Go to ASK A LIBRARIAN to learn all the ways to get help!
The Library has just purchased University-wide access to “How liberal arts and sciences majors fare in employment: a report on earnings and long-term career paths” by Debra Humphreys and Patrick Kelly. This AAC&U report is now available in the catalog and at click here to view. If you are off-campus, you should be prompted for your NET ID information.
You also might find interesting this AAC&U commissioned report “It Takes More Than a Major: Employer Priorities for College Learning and Student Success” (Spring 2013, Vol. 99, No. 2) by Hart Research Associates available at http://www.aacu.org/leap/documents/2013_EmployerSurvey.pdf.
ROBERT ARCHIBALD & DAVID FELDMAN, co-authors of the book Why Does College Cost So Much? will be at Fairfield U on Wednesday, April 16, 2014, 3:30-4:30 p.m. in the Oak Room, Barone Campus Center as part of our Fairfield 2020 initiative.
You can read their book online through the Library’s e-book collection : Click here to view.
You can also check the book out in print. We have two copies- find them on the main level as part of a book display dedicated to the Fairfield 2020 initiative.
You can also read Jeffrey Selingo’s book College (un)bound : the future of higher education and what it means for students- print copies available on book display.
www.ctmirror.org is the website of the Connecticut News Project, Inc, an independent, nonpartisan, nonprofit organization created in 2009 to reinvigorate coverage of state government, public policy and politics.
Want to learn more? Read the 2011 (electronic) book Juvenile Crime and Justice .
The Irish in Film presents On Another Man’s Wound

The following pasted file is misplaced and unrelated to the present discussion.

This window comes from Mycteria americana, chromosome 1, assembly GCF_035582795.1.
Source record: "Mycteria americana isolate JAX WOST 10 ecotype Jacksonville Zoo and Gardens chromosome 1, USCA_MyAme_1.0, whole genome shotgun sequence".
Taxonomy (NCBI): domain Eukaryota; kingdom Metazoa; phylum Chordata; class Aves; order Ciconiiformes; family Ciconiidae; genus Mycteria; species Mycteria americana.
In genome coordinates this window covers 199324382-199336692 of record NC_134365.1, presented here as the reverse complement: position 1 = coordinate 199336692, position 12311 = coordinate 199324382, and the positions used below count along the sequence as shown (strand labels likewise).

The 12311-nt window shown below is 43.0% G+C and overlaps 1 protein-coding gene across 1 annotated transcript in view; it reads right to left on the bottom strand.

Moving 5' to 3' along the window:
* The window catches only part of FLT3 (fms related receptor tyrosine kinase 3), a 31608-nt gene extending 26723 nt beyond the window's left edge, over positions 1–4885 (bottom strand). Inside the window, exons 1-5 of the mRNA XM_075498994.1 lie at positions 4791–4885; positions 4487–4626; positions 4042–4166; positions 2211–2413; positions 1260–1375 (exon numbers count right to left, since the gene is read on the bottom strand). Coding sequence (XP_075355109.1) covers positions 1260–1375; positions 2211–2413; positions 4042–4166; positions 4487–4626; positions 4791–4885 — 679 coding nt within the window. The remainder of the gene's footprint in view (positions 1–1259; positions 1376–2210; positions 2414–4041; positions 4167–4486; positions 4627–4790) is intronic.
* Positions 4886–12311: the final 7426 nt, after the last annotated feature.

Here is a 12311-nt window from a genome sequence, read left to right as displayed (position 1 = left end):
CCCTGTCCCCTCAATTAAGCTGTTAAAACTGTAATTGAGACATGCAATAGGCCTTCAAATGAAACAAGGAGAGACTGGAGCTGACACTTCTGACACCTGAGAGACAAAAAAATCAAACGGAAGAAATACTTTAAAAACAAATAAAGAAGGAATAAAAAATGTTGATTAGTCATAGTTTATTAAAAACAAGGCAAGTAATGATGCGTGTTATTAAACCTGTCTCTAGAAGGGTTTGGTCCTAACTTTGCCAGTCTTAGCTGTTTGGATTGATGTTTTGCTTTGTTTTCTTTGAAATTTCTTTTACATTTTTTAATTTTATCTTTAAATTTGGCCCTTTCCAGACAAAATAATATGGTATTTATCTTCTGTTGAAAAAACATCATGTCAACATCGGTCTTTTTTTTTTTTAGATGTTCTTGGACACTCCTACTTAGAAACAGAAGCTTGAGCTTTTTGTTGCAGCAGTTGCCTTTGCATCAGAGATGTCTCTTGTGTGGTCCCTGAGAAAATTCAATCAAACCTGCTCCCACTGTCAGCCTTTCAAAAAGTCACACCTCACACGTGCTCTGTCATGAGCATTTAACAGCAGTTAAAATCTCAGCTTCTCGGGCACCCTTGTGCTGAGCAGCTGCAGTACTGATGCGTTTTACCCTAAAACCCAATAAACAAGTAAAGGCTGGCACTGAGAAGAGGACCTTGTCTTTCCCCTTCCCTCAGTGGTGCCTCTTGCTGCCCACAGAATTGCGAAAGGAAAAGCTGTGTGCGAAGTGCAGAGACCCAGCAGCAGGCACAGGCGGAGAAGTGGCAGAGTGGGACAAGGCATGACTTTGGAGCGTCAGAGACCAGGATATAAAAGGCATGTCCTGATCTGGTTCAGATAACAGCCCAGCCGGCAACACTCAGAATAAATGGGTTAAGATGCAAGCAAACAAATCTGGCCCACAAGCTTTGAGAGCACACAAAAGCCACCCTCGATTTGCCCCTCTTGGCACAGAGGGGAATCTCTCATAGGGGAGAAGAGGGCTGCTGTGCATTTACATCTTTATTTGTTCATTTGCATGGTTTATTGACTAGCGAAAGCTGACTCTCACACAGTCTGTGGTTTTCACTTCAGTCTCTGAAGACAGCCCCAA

Presenter: Cormac O’Malley, son of Ernie O’Malley
“The series starts on Wednesday, April 2 with On Another Man’s Wound (2008). Directed by Jerry O’Callaghan, the documentary features revolutionary and writer Ernie O’Malley’s experiences as an IRA leader in the War of Independence and the Civil War. The film is based on O’Malley’s autobiography of the same title, published in 1936. O’Malley’s son, Cormac O’Malley, who edited his published papers and letters, will introduce the film.” Read the full press release here.
All four films in the Irish Studies Film Series will be shown on Wednesdays at 7 p.m. in the DiMenna-Nyselius Library, Multimedia Room. Admission is free and open to the public. Light refreshments will be provided.
For more information, please contact Marion White, Irish Studies Program, (203) 254-4000, ext. 3021 or firstname.lastname@example.org.
Happy St. Patrick’s Day!
Celebrate by watching a film set in Ireland.
1. Albert Nobbs A woman (Glenn Close) passes as a man in order to work and survive in 19th century Ireland. Some thirty years after donning men’s clothing, she finds herself trapped in a prison of her own making.
2. Waking Ned Devine – When lottery winner Ned Devine is found dead, his friends embark upon an outrageous scheme to claim the ticket, but first they have to get all the townsfolk to go along with their plan.
3.Once – Guy meets Girl and makes music in Dublin.
4. Snapper -Comedy about a close-knit, boisterous Irish family, and the commotion that follows the oldest daughter’s announcement that she is pregnant.
5. Intermission – Starring Colin Farrell. In the suburbs of Dublin, more than a dozen strangers find their paths colliding in sometimes violent, sometimes absurd ways.
6. The Commitments – Fueled by raw talent and driven by dreams of glory, a dozen dead-enders from Dublin’s gritty North Side share a passion for soul music that takes their band on a wild rollercoaster ride from the streets to superstardom.
Former nuclear missile officer Edward Warren says he and others with their hands on the nuke button felt enormous pressure to cheat. Why? The reason was “a culture driven by constant demand for perfection.”
Read or listen to this story from National Public Radio at http://www.npr.org/2014/03/12/289423404/ex-missile-crew-members-say-cheating-is-part-of-the-culture.
Join us for this topical student event Frank Discussions on Academic Integrity: when college life and academics collide! on Thursday March 13 at 6:30 pm in BCC Mezzanine. Heather Petraglia will be our administrator on the panel. Dr. Joan VanHise will be the faculty representative. We will have two student representatives – one undergraduate and one graduate. Dr. David Schmidt will be the moderator.